Tempura is a Japanese dish usually consisting of seafood or vegetables that have been battered and deep fried. The dish was influenced by fritter-cooking techniques introduced by Portuguese residing in Nagasaki in the 16th century, and the name "tempura" relates to that origin.
> Tendon 天丼
A type of donburi (a one-bowl meal of rice topped with any meat or vegetable dish), tendon is crisp tempura laid over freshly steamed rice and topped with a delicious light soy dressing. Enjoy for lunch, or as a light evening meal.
> Udon うどん
Udon is a type of thick wheat flour noodle used frequently in Japanese cuisine. It is often served hot as a noodle soup in its simplest form, as kake udon, in a mildly flavoured broth called kakejiru, which is made of dashi, soy sauce, and mirin. It is usually topped with thinly chopped scallions.
> Soba そば
Soba is the Japanese name for buckwheat. It usually refers to thin noodles made from buckwheat flour, or a combination of buckwheat and wheat flours. They contrast to thick wheat noodles, called udon. Soba noodles are served either chilled with a dipping sauce, or in hot broth as a noodle soup.
> Kishimen きしめん
Flat Noodle. Kishimen is a broad and flat noodle often seen in the Nagoya area.
> Karate からあげ
Unassuming option for Japanese/Hawaiian fusion dishes, with signature Japanese-style fried chicken.
> Yakisoba やきそば
Yakisoba, literally "fried buckwheat", is a Japanese noodle stir-fry dish. Although soba means buckwheat, yakisoba noodles are actually made from wheat flour, and are typically flavored with a condiment similar to oyster sauce. The dish first appeared in food stalls in Japan during the early 20th century.
> Sushi 寿司
Sushi is a Japanese dish of prepared vinegared rice, usually with some sugar and salt, accompanying a variety of ingredients, such as seafood, vegetables, and occasionally tropical fruits.
> Sashimi さしみ
Sashimi is a Japanese delicacy consisting of very fresh raw fish or meat sliced into thin pieces and often eaten with soy sauce.
> Yakitori 焼き鳥
Yakitori is a Japanese type of skewered chicken. Its preparation involves skewering the meat with kushi, a type of skewer typically made of steel, bamboo, or similar materials. Afterwards, they are grilled over a charcoal fire. During or after cooking, the meat is typically seasoned with tare sauce or salt.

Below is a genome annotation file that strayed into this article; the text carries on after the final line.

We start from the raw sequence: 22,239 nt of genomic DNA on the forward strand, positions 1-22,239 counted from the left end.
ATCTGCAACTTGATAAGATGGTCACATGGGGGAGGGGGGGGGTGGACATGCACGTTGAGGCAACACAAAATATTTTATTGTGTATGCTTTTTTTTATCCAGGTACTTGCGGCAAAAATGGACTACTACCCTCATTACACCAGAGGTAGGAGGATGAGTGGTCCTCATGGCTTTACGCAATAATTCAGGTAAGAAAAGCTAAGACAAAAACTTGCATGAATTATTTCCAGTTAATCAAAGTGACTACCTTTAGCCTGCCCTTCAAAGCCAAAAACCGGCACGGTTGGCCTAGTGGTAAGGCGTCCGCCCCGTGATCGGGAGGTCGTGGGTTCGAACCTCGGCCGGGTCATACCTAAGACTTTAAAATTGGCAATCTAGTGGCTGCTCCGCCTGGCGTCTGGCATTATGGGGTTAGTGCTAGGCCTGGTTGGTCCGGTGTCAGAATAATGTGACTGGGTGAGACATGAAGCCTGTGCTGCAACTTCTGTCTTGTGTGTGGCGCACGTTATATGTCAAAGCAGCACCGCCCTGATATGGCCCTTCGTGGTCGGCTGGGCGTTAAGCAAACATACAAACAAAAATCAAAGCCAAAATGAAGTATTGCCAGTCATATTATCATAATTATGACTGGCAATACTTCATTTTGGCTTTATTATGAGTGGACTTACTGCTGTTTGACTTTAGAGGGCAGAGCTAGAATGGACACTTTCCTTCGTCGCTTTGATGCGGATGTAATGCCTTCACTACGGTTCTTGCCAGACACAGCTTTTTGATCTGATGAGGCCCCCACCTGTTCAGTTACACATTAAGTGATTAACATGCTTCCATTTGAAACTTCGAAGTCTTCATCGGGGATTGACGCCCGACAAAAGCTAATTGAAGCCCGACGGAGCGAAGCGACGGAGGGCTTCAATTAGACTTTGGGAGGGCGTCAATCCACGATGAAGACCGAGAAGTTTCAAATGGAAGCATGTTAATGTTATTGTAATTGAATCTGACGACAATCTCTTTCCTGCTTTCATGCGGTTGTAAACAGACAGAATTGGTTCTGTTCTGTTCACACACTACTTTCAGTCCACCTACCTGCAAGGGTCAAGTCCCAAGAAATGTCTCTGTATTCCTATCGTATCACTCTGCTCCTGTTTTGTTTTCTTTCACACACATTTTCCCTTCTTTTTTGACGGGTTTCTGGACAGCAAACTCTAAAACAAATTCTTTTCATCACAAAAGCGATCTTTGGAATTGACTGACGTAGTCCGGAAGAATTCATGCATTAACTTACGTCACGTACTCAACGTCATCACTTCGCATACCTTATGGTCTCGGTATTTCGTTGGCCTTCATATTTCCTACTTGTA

> Japanese Curry カレー
Japanese curry is one of the most popular dishes in Japan. It is commonly served in three main forms: curry rice, curry udon, and curry bread. Curry rice is most commonly referred to simply as "curry". A wide variety of vegetables and meats are used to make Japanese curry.
> Gyudon 牛丼
Gyūdon, literally beef bowl, is a Japanese dish consisting of a bowl of rice topped with beef and onion simmered in a mildly sweet sauce flavored with dashi, soy sauce and mirin. It sometimes also includes shirataki noodles, and is sometimes topped with a raw egg or a soft poached egg.
> Shabu-Shabu しゃぶしゃぶ
Shabu-shabu is a Japanese nabemono hotpot dish of thinly sliced meat and vegetables boiled in water and served with dipping sauces. The term is onomatopoeic, derived from the sound emitted when the ingredients are stirred in the cooking pot. The food is cooked piece by piece by the diner at the table.
> Kushikatsu 串カツ
Kushikatsu, also known as kushiage, is a Japanese dish of deep-fried skewered meat and vegetables. In Japanese, kushi refers to the skewers used while katsu means a deep-fried cutlet of meat.
> Motsunabe モツ鍋
Motsunabe is a type of nabemono in Japanese cuisine, which is made from beef or pork tripe or other offal. It is a popular stew made with guts portions of various types of meat, prepared in a conventional kitchen cooking pot or a special Japanese nabe pot.
> Kitsune Udon きつねうどん
Kitsune Udon is Udon noodles in hot Dashi soup topped with Aburaage that has been cooked in a sweet and salty sauce. ... Kitsune Udon is one of the soul foods for Kansai people. Aburaage, fried thin tofu, is often cooked and seasoned strongly with soy sauce and sugar, as you may know from this dish and also in Inarizushi.
> Tanuki Udon たぬきうどん
Tanuki Udon is a udon noodle soup usually served in a hot dashi broth and topped with tempura bits called tenkasu. However, during the summer months this dish is often prepared cold. It's very refreshing and super easy to prepare.
> Yaki Udon 焼きうどん
Yaki udon is a Japanese stir fry dish consisting of thick, smooth, white udon noodles mixed with a soy based sauce, meat, and vegetables. It is similar to yakisoba, which involves a similar stir fry technique using soba noodles.
> Korokke コロッケ
Korokke is the Japanese name for a deep-fried dish originally related to a French dish, the croquette.
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Japanese Standing Steakhouse Ikinari Will Shutter 9 of Its 11 NYC Locations.
Last year, the parent company debuted on the Nasdaq stock exchange, but soon after, the chain reported slow sales. Ikinari founder Kunio Ichinose and stateside operator Takashi Tsuchiyama once hoped for at least 20 locations in Manhattan — but now, only two will remain.
I think the steak culture is different between the US and Japan.